The failure of the Middlemen: the Scourge of Development Compensation

Source: ft.com

 

All over Southeast Asia, large iconic developments are sprouting up in spaces known for their natural assets, many of which support the traditional livelihoods of surrounding communities. Forest City, a mixed development just across the western Tebrau Straits is one such example, but it is not the only one. Seafront developments built on reclaimed land or cleared coastal areas to fetch a high selling price. Similar projects are being promoted or are quietly breaking ground in Alor Setar, Langkawi, and Melaka.

While most construction projects try to meet some level of the environmental standard under the guise of sustainable development and global commitments to combatting climate change, it is far harder to ensure that projects are as inclusive as they are ‘green’. As countries and states step forward to become new leaders in environmental action, there is hardly a whisper of concern for the marginalized communities that are most affected by new developments.

The unfortunate reality of large urbanization projects in rural or coastal areas is that they tend to benefit the top few. In the case of residential projects, potential buyers and property owners tend to be foreign, or at least from locales beyond the immediate vicinity. Those who are most directly affected by the development, the locals who depend on the natural habitats that are invariably damaged, can only dream of perhaps getting a job in the urbanization around them, let alone participate as a buyer.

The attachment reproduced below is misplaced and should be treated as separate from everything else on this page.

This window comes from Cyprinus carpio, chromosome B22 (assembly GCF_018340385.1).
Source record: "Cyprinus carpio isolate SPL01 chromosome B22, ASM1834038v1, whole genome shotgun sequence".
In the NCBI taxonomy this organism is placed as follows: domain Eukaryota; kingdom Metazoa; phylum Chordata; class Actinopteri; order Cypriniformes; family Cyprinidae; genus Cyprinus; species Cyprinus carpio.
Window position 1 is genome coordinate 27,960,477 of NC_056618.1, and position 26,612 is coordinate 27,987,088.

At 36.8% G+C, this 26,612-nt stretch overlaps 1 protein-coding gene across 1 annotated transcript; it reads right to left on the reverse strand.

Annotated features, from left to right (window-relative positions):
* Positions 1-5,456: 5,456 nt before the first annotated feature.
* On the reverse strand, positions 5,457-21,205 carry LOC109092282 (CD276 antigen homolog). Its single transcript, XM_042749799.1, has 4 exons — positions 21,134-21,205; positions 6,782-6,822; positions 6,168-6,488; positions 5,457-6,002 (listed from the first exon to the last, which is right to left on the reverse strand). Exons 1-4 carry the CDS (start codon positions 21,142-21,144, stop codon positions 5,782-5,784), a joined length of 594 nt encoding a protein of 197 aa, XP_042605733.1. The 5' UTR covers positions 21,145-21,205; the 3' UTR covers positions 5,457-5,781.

Of course, these projects have the potential to provide employment, infrastructure; even wifi and transportation connectivity for surrounding communities. Some offer replacement homes to those who have to be completely displaced. But how much of this truly meets the needs and wants of the community at risk and how much of the counter offer is a bad deal in terms of property value, livelihood compensation and infrastructure quality? Affected communities are usually implored to move with the times and evolve; traditional livelihoods are often seen as backward.

Communities such as these are not homogenous. There are always several different factions within these societies. Not only are there differences between those who are for or against development, but also between those who can take the difficult step to embrace new job opportunities and those who simply cannot do anything but the work that has been in their family for generations. Access to opportunities and benefits dished out by developers is also rarely equitable.

Johor’s Forest City project is a classic illustration of this predicament. Country Garden PacificView (CGPV), Forest City’s developer, issued a one-off contribution of RM3 million through the local fisherman’s association 6 months before reclamation began. But most of the community did not know about the payout or the impending project. From the very beginning, CGPV tried to involve the community by offering jobs in landscaping, which would need minimal qualifications, but these opportunities were not disseminated to the wider local populace.

Standing in between the decision-makers and those on the ground is a middle layer of appointed leaders, committee members and other self-elected ‘representatives’ of the people that developers and government agencies deal with. It is against hierarchy and regular practice to deal directly with the locals. This is especially so when it comes to financial compensation. This then results in a gaping hole through which these benefits slip away – leaving but drips and drabs for those most affected and most in need of financial support.